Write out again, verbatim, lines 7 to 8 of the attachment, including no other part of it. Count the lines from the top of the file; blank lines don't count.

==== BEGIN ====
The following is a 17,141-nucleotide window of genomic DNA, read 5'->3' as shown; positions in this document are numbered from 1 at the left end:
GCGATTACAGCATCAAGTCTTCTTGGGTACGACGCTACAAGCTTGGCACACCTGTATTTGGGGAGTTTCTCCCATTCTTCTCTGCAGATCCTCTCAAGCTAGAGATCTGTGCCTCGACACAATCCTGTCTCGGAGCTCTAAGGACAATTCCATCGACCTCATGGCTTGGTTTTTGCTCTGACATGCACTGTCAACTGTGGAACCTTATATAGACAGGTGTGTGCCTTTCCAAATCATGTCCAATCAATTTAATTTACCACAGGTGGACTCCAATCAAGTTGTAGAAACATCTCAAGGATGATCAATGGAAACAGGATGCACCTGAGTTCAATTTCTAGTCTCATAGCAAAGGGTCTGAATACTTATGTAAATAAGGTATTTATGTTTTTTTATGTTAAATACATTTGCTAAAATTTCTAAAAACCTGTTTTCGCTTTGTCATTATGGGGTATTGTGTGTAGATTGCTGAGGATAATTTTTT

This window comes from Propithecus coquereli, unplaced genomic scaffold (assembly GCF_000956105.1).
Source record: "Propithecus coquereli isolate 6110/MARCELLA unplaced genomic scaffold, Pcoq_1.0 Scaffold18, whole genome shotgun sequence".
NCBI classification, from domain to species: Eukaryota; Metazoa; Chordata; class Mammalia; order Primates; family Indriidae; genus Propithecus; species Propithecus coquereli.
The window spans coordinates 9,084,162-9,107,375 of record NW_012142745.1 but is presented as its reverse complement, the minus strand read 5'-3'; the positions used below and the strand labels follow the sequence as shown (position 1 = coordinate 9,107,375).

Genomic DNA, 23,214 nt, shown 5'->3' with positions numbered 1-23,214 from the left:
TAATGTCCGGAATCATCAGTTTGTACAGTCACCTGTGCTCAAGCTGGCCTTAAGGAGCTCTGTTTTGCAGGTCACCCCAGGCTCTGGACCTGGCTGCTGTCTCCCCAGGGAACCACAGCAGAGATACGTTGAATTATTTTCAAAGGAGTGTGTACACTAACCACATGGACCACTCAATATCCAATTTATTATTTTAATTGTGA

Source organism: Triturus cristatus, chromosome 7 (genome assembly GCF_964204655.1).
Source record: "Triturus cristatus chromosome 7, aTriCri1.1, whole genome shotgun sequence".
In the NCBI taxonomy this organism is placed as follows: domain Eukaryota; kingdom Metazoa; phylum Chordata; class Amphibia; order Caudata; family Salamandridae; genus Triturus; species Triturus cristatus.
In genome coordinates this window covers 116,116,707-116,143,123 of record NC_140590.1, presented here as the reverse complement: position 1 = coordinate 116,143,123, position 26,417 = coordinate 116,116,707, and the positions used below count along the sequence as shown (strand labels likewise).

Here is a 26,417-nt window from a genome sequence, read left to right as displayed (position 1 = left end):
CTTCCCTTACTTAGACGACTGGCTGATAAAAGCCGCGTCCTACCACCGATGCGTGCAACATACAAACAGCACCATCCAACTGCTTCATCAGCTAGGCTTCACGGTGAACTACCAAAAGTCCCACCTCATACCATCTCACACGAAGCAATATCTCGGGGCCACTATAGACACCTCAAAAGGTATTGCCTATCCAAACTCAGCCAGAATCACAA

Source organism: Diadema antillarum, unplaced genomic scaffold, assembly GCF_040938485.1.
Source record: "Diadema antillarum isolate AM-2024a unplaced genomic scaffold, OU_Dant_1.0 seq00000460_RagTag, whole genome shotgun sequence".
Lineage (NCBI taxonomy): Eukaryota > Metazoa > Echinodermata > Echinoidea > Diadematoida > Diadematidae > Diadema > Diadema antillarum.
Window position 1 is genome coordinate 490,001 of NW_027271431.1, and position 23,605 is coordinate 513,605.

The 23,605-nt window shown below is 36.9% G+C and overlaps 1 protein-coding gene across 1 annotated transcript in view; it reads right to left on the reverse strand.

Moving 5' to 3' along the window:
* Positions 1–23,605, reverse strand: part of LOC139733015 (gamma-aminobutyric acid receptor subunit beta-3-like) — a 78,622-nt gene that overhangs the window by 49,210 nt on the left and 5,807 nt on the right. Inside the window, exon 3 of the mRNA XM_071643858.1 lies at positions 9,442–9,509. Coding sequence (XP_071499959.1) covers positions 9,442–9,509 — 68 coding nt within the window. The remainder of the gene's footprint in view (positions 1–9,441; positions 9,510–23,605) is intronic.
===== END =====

Genomic DNA, 23,214 nt, shown 5'->3' with positions numbered 1-23,214 from the left:
TAATGTCCGGAATCATCAGTTTGTACAGTCACCTGTGCTCAAGCTGGCCTTAAGGAGCTCTGTTTTGCAGGTCACCCCAGGCTCTGGACCTGGCTGCTGTCTCCCCAGGGAACCACAGCAGAGATACGTTGAATTATTTTCAAAGGAGTGTGTACACTAACCACATGGACCACTCAATATCCAATTTATTATTTTAATTGTGA